Strong surface winds often accompany the low-level jets that occur along the cold fronts of extratropical cyclones, but there is evidence that the strongest surface winds occur in a distinctly different part of a certain class of cyclone. The most damaging extratropical cyclones go through an evolution that involves the formation of a bent-back front and cloud head separated from the main polar-front cloud band by a dry slot. When the cyclone attains its minimum central pressure, the trailing tip of the cloud head bounding the bent-back front forms a hook which goes on to encircle a seclusion of warm air. The most damaging winds occur near the tip of this hook—the sting at the end of the tail.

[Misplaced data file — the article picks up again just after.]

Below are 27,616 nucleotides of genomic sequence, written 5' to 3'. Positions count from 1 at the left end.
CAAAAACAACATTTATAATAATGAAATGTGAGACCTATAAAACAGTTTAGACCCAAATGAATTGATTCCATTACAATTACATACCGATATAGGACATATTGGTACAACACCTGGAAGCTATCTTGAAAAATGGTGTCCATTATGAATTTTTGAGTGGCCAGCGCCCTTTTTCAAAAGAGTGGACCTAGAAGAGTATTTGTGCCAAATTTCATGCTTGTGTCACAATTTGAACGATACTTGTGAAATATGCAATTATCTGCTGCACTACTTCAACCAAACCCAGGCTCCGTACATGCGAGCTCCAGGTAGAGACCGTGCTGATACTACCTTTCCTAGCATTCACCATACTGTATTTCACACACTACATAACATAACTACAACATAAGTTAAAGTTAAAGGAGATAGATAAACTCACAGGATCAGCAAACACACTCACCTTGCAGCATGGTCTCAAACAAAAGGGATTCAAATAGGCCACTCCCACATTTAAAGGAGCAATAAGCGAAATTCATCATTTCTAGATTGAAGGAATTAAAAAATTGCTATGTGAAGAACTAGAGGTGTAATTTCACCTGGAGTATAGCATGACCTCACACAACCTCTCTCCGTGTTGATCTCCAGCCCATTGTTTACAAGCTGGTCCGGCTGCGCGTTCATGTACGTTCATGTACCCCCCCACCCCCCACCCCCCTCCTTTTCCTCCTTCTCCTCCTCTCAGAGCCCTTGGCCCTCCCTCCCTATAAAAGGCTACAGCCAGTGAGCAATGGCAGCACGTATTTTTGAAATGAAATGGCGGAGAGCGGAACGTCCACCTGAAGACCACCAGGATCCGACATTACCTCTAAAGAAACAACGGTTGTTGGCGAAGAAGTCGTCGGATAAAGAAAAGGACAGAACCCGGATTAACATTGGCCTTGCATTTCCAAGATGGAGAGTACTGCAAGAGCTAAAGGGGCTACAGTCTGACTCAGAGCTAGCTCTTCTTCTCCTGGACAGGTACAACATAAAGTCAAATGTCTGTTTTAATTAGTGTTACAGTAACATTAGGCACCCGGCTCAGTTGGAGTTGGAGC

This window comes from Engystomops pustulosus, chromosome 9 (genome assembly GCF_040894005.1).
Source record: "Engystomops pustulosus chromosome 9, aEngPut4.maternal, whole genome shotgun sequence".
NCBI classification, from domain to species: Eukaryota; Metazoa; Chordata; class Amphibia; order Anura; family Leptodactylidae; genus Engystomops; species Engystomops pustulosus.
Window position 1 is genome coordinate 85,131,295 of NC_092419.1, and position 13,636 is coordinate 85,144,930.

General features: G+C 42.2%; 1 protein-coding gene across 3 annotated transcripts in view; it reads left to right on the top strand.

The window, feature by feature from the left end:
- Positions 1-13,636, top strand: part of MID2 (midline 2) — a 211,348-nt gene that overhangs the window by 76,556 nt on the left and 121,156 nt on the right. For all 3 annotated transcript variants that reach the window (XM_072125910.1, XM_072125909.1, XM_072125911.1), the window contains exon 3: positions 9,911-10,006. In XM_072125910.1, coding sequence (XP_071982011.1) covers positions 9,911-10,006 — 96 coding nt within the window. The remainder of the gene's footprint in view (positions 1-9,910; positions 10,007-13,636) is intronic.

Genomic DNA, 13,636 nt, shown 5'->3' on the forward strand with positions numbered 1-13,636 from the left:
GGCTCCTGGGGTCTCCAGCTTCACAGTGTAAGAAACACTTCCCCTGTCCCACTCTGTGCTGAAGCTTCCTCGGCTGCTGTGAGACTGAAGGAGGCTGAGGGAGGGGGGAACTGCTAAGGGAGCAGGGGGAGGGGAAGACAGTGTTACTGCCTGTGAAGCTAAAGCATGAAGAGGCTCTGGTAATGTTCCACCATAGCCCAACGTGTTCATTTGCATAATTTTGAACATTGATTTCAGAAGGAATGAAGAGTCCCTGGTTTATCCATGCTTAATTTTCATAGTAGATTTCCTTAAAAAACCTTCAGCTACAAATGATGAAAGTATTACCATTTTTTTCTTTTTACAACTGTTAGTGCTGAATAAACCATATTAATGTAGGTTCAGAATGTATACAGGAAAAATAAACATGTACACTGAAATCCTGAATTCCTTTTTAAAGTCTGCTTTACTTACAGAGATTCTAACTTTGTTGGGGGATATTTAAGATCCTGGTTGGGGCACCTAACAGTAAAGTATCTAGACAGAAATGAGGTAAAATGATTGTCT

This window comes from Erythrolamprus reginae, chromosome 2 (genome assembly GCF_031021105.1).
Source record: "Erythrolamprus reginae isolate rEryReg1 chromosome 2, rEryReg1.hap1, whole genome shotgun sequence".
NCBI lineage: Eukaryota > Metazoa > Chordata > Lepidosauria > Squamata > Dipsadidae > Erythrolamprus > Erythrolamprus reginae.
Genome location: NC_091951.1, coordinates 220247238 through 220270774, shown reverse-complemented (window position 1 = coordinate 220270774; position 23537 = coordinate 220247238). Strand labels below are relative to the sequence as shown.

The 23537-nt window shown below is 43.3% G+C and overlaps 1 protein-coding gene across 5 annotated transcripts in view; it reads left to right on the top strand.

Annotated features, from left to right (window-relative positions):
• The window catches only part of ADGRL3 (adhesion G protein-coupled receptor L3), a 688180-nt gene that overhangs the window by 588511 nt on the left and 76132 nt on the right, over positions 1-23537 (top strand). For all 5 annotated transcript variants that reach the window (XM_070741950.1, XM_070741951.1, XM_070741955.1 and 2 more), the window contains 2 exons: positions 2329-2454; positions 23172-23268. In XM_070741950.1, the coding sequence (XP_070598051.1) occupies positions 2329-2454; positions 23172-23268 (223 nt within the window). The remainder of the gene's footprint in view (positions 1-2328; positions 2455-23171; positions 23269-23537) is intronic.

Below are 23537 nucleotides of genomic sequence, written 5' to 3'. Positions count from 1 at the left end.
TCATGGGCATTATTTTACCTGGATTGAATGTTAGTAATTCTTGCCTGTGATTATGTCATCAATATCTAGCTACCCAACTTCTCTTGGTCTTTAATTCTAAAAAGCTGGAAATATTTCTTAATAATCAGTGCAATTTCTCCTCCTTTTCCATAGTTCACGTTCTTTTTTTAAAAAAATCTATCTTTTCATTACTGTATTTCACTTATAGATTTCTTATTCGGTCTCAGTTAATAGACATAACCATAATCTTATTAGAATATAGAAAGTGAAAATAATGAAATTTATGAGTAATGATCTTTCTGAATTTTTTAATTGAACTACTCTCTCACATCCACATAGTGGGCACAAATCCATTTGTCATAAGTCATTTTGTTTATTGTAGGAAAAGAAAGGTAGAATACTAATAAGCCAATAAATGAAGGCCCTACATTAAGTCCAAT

Observations of the Great Storm of October 1987 in south-east England are re-examined in some detail to study this phenomenon. The cloud head is shown to have a banded structure consistent with the existence of multiple mesoscale slantwise circulations. Air within these circulations leaves the hooked tip of the cloud head (and enters the dry slot) much faster than the rate of travel of the cloud-head tip, implying rapid evaporation and diabatic cooling immediately upwind of the area of damaging surface winds. The circumstantial evidence from the observational study leads one to hypothesize that the mesoscale circulations and the associated evaporative heat sinks may play an active role in strengthening the damaging winds. Regardless of how important this role may be, the evolution of the cloud pattern seen in satellite imagery is a useful tool for nowcasting the occurrence and location of the worst winds. Copyright © 2004 Royal Meteorological Society